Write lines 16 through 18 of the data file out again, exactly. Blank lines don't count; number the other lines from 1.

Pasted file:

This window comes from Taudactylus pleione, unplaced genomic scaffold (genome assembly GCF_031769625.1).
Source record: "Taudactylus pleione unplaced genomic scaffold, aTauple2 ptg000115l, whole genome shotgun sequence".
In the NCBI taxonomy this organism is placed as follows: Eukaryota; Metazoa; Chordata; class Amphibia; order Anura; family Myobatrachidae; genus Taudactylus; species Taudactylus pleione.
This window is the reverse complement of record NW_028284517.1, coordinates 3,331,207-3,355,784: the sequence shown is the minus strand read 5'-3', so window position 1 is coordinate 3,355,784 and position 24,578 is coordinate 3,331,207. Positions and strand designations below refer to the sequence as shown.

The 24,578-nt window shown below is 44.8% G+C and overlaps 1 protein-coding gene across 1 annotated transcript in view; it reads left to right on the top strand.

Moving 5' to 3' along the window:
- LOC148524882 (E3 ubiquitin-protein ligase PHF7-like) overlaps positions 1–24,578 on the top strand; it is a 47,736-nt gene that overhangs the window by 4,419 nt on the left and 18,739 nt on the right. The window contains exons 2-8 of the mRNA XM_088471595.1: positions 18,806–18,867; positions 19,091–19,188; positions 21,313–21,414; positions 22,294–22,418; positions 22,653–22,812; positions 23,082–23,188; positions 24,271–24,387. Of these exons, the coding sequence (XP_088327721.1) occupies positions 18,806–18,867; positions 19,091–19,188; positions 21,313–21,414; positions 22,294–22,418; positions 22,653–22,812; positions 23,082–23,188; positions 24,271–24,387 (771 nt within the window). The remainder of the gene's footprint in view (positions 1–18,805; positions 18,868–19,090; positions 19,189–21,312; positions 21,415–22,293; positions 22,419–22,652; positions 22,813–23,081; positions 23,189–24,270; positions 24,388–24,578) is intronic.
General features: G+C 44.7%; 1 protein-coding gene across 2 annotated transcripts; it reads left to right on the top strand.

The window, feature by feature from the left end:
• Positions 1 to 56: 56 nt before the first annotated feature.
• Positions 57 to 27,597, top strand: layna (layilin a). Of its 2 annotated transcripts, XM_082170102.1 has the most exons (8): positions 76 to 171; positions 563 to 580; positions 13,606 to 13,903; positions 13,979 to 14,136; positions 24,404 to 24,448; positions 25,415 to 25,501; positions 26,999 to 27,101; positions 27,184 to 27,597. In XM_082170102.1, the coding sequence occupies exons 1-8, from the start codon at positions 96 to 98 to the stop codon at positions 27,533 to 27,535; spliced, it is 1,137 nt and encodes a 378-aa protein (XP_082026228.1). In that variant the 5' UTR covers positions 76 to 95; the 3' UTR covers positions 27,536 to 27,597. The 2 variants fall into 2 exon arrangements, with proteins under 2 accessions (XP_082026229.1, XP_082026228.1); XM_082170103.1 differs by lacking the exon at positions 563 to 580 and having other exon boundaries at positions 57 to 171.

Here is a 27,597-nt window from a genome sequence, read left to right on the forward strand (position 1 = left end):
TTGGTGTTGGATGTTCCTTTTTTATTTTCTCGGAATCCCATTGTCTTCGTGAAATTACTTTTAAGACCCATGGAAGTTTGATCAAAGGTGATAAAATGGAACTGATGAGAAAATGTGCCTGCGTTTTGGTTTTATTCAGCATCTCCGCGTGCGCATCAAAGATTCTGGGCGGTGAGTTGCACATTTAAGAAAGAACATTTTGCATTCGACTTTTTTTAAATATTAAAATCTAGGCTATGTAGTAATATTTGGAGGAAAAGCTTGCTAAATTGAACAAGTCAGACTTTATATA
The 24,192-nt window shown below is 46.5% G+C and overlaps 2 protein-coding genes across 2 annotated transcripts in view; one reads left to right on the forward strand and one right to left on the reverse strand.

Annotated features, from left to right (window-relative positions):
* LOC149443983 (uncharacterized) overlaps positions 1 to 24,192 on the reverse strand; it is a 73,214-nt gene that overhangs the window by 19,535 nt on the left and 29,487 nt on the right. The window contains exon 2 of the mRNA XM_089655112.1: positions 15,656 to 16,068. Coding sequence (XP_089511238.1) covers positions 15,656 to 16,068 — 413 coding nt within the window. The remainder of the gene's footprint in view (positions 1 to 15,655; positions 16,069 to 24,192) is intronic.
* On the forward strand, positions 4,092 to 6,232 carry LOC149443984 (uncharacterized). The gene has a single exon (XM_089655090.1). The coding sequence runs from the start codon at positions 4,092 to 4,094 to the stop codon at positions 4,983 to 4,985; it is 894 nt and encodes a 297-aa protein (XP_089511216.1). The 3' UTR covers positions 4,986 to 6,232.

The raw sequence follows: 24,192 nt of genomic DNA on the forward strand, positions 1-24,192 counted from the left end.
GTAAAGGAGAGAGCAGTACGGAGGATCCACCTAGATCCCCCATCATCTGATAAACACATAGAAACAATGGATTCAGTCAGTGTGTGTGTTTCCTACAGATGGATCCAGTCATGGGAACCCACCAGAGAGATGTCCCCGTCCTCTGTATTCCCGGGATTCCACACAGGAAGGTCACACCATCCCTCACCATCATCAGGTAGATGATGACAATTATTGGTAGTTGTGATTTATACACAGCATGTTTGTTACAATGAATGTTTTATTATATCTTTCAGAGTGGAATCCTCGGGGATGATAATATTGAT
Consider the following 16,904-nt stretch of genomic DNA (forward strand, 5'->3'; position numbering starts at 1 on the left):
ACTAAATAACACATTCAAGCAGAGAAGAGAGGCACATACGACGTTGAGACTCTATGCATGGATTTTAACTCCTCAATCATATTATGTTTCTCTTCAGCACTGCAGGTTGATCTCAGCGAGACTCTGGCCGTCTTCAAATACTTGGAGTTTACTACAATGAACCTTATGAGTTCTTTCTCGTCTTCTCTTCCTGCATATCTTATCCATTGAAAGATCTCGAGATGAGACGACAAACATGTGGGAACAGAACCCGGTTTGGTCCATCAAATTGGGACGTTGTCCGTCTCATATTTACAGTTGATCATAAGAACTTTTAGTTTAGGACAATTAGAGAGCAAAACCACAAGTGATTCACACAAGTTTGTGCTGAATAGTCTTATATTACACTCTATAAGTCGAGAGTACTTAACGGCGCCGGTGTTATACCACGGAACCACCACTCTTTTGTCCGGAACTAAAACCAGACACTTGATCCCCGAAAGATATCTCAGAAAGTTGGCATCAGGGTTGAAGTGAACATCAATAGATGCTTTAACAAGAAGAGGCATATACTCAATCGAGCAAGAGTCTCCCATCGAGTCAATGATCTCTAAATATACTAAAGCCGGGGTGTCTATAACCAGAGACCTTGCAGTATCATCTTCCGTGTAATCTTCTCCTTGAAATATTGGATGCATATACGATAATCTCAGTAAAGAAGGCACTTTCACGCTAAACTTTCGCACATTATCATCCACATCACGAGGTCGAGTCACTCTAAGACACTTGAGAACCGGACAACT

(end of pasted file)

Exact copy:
* LOC149443983 (uncharacterized) overlaps positions 1 to 24,192 on the reverse strand; it is a 73,214-nt gene that overhangs the window by 19,535 nt on the left and 29,487 nt on the right. The window contains exon 2 of the mRNA XM_089655112.1: positions 15,656 to 16,068. Coding sequence (XP_089511238.1) covers positions 15,656 to 16,068 — 413 coding nt within the window. The remainder of the gene's footprint in view (positions 1 to 15,655; positions 16,069 to 24,192) is intronic.
* On the forward strand, positions 4,092 to 6,232 carry LOC149443984 (uncharacterized). The gene has a single exon (XM_089655090.1). The coding sequence runs from the start codon at positions 4,092 to 4,094 to the stop codon at positions 4,983 to 4,985; it is 894 nt and encodes a 297-aa protein (XP_089511216.1). The 3' UTR covers positions 4,986 to 6,232.

The raw sequence follows: 24,192 nt of genomic DNA on the forward strand, positions 1-24,192 counted from the left end.